Teaching, relationship and children’s mental health

The problem

Are good teacher/student relationships important in promoting children’s mental health?

When the subject of children’s behaviour comes up, teacher/student relationship is always mentioned as an important factor in the development of good behaviour. Good relationships engender good behaviour, good learning and good memories of school too.

When we talk about behaviour it’s not usually good behaviour that’s the main topic.

Good behaviour gets treated as if we can take it for granted, there might be the odd sticker or treat but we don’t really shout about it.

The good relationships between teachers and students and the good behaviour and success in school that goes with it are the norm, unremarkable, largely unnoticed.

The hot topic is bad behaviour. Then, under instruction from the behaviourist psychologists it is pursued, single- mindedly.

“I like you, I don’t like your behaviour” we say to baffled students, as we give them another reason to feel uncomfortable. We wouldn’t say “It’s not you who’s getting another Saturday detention, it’s your behaviour” because that sounds too odd, but that’s what we intend them to comprehend.

Although we might have the mental agility to square that particular circle, children don’t and punishment is a significant factor in leading a student to dislike a teacher. It spoils their relationship. School can turn into a place where a student who makes mistakes can get labelled, isolated, rejected and feels the same in return.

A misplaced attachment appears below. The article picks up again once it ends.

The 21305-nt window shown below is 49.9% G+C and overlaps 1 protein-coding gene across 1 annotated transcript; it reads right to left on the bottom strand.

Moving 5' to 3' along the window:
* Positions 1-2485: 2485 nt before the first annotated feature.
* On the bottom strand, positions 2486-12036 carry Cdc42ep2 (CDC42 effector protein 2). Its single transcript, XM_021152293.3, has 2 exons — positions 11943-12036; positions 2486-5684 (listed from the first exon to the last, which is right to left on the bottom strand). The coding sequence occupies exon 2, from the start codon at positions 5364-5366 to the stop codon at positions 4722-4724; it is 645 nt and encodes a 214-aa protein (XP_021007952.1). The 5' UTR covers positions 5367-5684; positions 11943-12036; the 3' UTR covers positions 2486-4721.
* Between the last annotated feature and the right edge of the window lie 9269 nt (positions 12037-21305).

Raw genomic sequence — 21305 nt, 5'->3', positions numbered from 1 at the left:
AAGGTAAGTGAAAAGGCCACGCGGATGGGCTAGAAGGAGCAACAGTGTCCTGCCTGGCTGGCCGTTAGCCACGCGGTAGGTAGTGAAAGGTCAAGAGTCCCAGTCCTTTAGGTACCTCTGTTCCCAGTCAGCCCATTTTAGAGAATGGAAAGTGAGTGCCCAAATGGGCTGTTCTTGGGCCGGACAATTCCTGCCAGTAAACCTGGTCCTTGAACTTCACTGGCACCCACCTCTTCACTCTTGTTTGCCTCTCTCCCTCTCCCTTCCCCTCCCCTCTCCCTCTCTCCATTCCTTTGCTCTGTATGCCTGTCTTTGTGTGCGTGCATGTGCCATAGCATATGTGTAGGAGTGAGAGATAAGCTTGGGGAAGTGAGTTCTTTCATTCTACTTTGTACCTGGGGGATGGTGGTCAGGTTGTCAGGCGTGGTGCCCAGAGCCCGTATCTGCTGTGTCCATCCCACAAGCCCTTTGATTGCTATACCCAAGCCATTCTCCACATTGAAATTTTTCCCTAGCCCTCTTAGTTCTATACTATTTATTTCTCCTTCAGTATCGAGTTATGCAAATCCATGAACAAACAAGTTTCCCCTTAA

Do they feel it in their heart or can they rationalize it as something impersonal, their behaviour not them? It’s an uncomfortable fact that many students who get tagged with the ‘bad behaviour’ label have additional learning needs or are looked-after children. Do we really expect them to survive the experience of loss, punishment and segregation cheerily unmarked?

We know all this but we persist in doing things to children who make mistakes, to make them change their ways, to force them to comply.

By now you might be thinking that I’ve gone too far. What I’m writing here is a parody, many teachers care deeply about their students, the more needy no less than the more robust. I’d say you’re right and I’d go further, most teachers care deeply.


The current process by which badly-behaved children (whatever we take that to mean) are managed by control and coercion is pretty well universal and teachers have no alternative but to follow the trodden path, no matter what their heart says.


There is an alternative that strengthens relationship and develops change at the same time. It’s called solution-focused support. It has built in to it the promotion of children’s mental wellness because it focuses on their resourceful, resilient, autonomous, self-actualising self.

The one we all want to see shining through.

The solution.


New book ‘Transforming behaviour in the classroom – a solution-focused guide for new teachers’ Geoffrey James (2016) Sage